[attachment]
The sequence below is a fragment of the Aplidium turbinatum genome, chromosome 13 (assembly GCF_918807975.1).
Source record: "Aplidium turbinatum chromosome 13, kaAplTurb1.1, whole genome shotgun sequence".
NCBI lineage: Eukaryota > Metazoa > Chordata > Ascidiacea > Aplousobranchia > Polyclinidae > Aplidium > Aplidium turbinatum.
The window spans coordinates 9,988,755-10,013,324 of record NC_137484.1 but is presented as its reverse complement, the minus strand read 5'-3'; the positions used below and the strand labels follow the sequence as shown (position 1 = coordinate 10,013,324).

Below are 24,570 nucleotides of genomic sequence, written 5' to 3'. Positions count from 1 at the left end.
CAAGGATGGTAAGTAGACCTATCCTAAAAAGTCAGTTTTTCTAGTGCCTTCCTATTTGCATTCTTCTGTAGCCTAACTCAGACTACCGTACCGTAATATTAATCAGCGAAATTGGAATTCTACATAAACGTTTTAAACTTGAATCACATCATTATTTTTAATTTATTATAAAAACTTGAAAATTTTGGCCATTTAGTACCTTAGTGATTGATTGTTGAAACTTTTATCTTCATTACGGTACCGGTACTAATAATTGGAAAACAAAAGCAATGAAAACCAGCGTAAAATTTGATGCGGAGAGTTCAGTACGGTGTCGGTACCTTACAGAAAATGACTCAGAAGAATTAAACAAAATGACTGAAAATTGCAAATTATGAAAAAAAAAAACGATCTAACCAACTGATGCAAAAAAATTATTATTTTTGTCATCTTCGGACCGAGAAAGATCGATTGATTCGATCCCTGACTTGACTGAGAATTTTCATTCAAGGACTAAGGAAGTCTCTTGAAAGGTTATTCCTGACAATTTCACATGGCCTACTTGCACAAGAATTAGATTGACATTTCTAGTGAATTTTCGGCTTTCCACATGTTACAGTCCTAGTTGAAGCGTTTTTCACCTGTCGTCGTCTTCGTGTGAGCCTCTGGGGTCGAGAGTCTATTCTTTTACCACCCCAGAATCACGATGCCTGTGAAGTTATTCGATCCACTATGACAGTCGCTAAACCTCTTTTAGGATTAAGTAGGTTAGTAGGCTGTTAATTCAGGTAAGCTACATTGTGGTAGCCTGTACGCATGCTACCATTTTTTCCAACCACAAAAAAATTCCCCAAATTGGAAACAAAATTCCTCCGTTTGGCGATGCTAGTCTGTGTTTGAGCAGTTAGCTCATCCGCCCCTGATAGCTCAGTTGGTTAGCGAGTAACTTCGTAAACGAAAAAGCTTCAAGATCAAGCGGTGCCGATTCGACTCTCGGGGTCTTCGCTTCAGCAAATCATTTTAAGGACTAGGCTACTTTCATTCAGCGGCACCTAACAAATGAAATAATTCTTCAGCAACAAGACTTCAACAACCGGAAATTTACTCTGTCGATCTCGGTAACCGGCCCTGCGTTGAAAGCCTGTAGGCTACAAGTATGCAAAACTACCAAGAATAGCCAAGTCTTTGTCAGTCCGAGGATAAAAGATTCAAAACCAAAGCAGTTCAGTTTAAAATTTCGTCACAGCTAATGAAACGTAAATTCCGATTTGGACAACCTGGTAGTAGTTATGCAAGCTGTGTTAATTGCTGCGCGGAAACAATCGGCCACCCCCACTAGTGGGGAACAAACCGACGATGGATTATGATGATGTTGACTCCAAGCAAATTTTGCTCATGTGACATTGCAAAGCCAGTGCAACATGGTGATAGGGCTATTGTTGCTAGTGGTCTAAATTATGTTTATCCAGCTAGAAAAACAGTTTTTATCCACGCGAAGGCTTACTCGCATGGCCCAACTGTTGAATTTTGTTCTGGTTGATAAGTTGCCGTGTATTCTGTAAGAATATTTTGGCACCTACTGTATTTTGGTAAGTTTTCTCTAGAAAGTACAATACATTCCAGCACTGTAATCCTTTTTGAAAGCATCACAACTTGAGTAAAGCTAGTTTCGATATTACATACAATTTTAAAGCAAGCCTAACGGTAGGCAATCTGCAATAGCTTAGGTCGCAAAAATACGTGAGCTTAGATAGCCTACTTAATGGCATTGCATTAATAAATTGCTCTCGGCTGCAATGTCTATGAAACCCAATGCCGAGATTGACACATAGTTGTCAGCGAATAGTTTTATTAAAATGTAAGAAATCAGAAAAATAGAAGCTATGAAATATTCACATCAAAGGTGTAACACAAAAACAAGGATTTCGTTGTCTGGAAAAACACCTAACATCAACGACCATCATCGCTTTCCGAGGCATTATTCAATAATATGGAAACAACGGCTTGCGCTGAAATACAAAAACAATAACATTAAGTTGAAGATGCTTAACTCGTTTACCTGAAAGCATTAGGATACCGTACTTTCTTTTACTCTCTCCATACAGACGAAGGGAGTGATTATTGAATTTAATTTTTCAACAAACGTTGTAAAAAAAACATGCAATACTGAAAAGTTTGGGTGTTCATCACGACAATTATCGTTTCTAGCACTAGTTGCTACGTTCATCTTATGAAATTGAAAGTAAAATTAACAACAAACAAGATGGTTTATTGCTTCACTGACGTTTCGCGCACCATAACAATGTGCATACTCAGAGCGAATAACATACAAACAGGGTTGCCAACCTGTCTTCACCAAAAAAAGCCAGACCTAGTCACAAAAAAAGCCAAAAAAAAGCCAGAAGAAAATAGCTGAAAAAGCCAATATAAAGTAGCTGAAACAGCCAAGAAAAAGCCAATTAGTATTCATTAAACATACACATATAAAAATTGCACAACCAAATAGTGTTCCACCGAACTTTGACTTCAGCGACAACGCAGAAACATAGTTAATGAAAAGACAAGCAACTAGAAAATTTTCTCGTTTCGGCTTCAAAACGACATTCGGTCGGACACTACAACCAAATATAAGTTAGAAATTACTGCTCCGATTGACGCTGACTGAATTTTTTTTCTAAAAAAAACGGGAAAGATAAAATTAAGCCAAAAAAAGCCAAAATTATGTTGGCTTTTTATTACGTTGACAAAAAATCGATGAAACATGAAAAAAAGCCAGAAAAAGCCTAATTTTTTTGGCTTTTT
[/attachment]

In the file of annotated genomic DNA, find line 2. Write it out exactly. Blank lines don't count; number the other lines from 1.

Source record: "Aplidium turbinatum chromosome 13, kaAplTurb1.1, whole genome shotgun sequence".